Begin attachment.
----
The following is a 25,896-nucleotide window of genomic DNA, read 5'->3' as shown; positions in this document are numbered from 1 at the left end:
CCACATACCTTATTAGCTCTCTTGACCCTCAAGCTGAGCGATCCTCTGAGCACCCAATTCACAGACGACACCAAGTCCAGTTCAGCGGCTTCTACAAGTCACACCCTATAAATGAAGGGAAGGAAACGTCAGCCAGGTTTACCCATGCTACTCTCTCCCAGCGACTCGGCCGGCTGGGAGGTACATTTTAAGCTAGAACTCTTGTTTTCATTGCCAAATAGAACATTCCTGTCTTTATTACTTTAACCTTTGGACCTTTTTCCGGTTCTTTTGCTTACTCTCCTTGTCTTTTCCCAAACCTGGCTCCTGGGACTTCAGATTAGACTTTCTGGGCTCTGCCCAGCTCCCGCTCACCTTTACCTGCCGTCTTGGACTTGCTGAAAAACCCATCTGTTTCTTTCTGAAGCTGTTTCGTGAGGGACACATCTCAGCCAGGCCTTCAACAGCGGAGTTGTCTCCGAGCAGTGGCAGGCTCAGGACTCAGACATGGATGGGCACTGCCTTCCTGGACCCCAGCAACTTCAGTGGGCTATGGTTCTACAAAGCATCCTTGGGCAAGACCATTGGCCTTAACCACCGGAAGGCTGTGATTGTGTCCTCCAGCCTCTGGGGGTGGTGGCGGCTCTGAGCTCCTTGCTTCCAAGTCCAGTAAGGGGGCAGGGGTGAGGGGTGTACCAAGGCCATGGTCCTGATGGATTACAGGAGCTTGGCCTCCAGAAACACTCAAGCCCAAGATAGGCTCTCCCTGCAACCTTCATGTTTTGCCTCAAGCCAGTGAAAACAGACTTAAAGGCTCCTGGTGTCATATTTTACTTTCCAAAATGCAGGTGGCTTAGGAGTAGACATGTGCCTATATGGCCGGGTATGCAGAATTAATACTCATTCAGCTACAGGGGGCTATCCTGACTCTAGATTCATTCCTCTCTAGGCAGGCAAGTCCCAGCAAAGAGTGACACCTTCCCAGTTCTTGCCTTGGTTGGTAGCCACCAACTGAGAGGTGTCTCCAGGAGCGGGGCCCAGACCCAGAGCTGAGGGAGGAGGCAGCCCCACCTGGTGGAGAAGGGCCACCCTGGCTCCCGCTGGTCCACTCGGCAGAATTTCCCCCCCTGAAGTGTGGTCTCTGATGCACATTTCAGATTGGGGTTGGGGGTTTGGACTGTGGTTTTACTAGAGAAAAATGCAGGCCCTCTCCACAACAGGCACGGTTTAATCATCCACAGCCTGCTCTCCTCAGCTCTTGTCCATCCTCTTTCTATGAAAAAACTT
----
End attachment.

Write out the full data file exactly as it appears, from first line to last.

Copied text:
The following is a 25,896-nucleotide window of genomic DNA, read 5'->3' as shown; positions in this document are numbered from 1 at the left end:
CCACATACCTTATTAGCTCTCTTGACCCTCAAGCTGAGCGATCCTCTGAGCACCCAATTCACAGACGACACCAAGTCCAGTTCAGCGGCTTCTACAAGTCACACCCTATAAATGAAGGGAAGGAAACGTCAGCCAGGTTTACCCATGCTACTCTCTCCCAGCGACTCGGCCGGCTGGGAGGTACATTTTAAGCTAGAACTCTTGTTTTCATTGCCAAATAGAACATTCCTGTCTTTATTACTTTAACCTTTGGACCTTTTTCCGGTTCTTTTGCTTACTCTCCTTGTCTTTTCCCAAACCTGGCTCCTGGGACTTCAGATTAGACTTTCTGGGCTCTGCCCAGCTCCCGCTCACCTTTACCTGCCGTCTTGGACTTGCTGAAAAACCCATCTGTTTCTTTCTGAAGCTGTTTCGTGAGGGACACATCTCAGCCAGGCCTTCAACAGCGGAGTTGTCTCCGAGCAGTGGCAGGCTCAGGACTCAGACATGGATGGGCACTGCCTTCCTGGACCCCAGCAACTTCAGTGGGCTATGGTTCTACAAAGCATCCTTGGGCAAGACCATTGGCCTTAACCACCGGAAGGCTGTGATTGTGTCCTCCAGCCTCTGGGGGTGGTGGCGGCTCTGAGCTCCTTGCTTCCAAGTCCAGTAAGGGGGCAGGGGTGAGGGGTGTACCAAGGCCATGGTCCTGATGGATTACAGGAGCTTGGCCTCCAGAAACACTCAAGCCCAAGATAGGCTCTCCCTGCAACCTTCATGTTTTGCCTCAAGCCAGTGAAAACAGACTTAAAGGCTCCTGGTGTCATATTTTACTTTCCAAAATGCAGGTGGCTTAGGAGTAGACATGTGCCTATATGGCCGGGTATGCAGAATTAATACTCATTCAGCTACAGGGGGCTATCCTGACTCTAGATTCATTCCTCTCTAGGCAGGCAAGTCCCAGCAAAGAGTGACACCTTCCCAGTTCTTGCCTTGGTTGGTAGCCACCAACTGAGAGGTGTCTCCAGGAGCGGGGCCCAGACCCAGAGCTGAGGGAGGAGGCAGCCCCACCTGGTGGAGAAGGGCCACCCTGGCTCCCGCTGGTCCACTCGGCAGAATTTCCCCCCCTGAAGTGTGGTCTCTGATGCACATTTCAGATTGGGGTTGGGGGTTTGGACTGTGGTTTTACTAGAGAAAAATGCAGGCCCTCTCCACAACAGGCACGGTTTAATCATCCACAGCCTGCTCTCCTCAGCTCTTGTCCATCCTCTTTCTATGAAAAAACTT